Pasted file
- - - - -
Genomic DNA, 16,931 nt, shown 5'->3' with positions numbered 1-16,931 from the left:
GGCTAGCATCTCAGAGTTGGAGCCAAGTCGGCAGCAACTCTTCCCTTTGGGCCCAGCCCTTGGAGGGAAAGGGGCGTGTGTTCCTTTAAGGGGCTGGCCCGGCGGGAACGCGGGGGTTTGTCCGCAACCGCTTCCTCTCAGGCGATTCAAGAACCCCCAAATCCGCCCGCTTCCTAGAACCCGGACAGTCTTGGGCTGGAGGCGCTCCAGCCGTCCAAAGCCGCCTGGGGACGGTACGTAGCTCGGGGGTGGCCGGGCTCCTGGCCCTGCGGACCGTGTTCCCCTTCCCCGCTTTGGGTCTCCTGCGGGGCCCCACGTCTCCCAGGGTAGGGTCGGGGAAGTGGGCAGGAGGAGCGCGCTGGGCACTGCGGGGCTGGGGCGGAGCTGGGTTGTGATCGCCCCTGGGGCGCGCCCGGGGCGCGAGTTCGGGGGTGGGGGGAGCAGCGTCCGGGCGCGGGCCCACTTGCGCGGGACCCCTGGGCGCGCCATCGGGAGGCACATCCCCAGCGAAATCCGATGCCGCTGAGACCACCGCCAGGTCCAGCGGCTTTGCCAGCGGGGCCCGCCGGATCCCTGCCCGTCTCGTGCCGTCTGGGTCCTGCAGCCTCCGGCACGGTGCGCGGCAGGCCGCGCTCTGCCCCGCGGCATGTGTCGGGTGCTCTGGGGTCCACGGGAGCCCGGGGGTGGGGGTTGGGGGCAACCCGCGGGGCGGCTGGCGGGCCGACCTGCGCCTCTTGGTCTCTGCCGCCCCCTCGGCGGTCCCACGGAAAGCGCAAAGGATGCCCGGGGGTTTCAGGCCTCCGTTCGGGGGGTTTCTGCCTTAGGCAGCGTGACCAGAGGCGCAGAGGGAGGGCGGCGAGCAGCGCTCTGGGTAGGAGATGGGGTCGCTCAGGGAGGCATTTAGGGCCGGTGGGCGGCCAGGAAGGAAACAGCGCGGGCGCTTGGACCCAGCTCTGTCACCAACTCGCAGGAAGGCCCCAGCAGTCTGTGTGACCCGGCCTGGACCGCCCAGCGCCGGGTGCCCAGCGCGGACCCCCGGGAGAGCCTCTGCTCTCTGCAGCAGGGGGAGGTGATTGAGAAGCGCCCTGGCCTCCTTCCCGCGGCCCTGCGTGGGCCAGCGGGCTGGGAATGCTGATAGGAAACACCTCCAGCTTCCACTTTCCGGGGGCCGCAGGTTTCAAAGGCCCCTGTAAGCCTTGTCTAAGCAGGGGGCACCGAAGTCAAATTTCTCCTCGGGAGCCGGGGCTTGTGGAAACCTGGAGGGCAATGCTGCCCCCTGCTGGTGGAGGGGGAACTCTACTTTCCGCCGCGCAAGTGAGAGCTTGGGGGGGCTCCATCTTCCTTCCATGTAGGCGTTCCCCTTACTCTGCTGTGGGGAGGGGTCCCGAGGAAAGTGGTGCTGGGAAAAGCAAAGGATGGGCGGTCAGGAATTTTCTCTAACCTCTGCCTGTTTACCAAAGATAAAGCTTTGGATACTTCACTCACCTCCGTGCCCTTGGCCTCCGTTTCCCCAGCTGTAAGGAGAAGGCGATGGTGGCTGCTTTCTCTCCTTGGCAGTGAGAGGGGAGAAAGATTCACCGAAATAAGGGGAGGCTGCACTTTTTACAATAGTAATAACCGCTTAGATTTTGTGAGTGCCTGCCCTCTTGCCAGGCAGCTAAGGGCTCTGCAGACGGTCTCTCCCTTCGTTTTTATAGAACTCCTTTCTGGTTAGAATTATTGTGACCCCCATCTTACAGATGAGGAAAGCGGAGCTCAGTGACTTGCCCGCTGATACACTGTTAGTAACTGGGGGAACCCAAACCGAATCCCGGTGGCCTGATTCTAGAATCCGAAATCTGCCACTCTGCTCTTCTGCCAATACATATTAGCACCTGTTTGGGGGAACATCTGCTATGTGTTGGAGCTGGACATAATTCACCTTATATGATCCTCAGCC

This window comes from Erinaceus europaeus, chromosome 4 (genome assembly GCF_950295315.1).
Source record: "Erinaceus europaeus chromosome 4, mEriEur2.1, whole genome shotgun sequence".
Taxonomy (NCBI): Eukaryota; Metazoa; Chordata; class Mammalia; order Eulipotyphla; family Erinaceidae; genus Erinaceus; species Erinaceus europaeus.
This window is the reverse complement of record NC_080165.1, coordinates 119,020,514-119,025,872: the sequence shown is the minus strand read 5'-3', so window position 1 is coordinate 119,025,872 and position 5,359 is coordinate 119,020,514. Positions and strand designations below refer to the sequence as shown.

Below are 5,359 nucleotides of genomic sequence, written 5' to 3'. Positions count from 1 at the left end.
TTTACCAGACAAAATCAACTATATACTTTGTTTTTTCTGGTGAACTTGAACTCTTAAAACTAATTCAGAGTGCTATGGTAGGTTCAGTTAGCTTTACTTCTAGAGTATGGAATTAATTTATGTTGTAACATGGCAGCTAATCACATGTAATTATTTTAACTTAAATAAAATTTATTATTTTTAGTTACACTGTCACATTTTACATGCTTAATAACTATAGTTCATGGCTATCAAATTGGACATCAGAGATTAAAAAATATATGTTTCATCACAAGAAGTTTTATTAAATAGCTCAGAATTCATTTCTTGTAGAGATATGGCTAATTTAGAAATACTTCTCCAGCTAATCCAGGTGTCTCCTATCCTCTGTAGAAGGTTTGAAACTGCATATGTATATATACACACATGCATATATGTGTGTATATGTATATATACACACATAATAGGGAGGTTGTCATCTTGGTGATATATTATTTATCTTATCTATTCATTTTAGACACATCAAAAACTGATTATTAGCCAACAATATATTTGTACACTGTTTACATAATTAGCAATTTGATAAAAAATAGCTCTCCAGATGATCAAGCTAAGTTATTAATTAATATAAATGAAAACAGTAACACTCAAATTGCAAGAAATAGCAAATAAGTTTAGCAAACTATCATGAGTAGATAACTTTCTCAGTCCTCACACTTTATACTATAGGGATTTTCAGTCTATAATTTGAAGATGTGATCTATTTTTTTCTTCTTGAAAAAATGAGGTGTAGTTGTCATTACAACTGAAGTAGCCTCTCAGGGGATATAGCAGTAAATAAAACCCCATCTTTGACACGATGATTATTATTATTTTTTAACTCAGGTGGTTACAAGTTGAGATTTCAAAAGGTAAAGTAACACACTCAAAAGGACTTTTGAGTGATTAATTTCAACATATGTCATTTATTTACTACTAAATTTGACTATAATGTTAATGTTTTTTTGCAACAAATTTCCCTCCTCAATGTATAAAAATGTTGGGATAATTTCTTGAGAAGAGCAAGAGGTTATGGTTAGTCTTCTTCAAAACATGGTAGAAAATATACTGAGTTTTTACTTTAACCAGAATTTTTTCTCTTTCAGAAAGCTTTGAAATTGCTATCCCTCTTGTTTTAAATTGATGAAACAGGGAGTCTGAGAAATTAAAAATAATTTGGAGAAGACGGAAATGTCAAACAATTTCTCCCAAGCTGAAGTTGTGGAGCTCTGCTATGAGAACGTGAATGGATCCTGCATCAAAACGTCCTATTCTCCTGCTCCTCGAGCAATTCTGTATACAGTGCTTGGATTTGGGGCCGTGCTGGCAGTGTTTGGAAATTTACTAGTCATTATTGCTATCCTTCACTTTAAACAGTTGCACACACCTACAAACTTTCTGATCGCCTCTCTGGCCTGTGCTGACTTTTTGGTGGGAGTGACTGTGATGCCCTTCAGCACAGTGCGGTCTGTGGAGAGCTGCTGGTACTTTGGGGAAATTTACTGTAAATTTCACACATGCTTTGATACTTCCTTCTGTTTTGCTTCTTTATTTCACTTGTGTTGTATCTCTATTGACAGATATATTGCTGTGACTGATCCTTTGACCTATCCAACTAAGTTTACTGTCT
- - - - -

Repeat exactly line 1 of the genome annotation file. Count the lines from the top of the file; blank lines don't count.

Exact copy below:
Genomic DNA, 16,931 nt, shown 5'->3' with positions numbered 1-16,931 from the left: